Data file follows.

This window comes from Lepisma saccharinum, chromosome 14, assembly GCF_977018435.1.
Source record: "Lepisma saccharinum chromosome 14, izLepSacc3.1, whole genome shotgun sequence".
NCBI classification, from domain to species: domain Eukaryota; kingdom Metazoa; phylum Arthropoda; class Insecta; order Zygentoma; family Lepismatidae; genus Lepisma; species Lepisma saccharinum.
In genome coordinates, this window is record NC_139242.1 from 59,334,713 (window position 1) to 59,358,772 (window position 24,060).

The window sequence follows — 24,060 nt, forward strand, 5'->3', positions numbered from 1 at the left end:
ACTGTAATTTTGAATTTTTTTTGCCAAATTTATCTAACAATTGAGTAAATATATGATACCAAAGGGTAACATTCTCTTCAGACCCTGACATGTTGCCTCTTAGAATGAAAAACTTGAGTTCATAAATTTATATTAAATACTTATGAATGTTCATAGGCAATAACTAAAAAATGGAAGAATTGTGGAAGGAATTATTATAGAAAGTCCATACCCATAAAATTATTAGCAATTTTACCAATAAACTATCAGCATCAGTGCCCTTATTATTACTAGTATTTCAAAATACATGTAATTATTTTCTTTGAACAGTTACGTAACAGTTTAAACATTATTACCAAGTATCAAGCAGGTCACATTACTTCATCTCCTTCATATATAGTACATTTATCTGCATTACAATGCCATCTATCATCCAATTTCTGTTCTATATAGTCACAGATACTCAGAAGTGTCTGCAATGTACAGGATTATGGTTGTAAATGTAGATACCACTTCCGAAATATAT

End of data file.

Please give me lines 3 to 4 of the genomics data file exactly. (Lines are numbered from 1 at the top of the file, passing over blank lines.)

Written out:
NCBI classification, from domain to species: domain Eukaryota; kingdom Metazoa; phylum Arthropoda; class Insecta; order Zygentoma; family Lepismatidae; genus Lepisma; species Lepisma saccharinum.
In genome coordinates, this window is record NC_139242.1 from 59,334,713 (window position 1) to 59,358,772 (window position 24,060).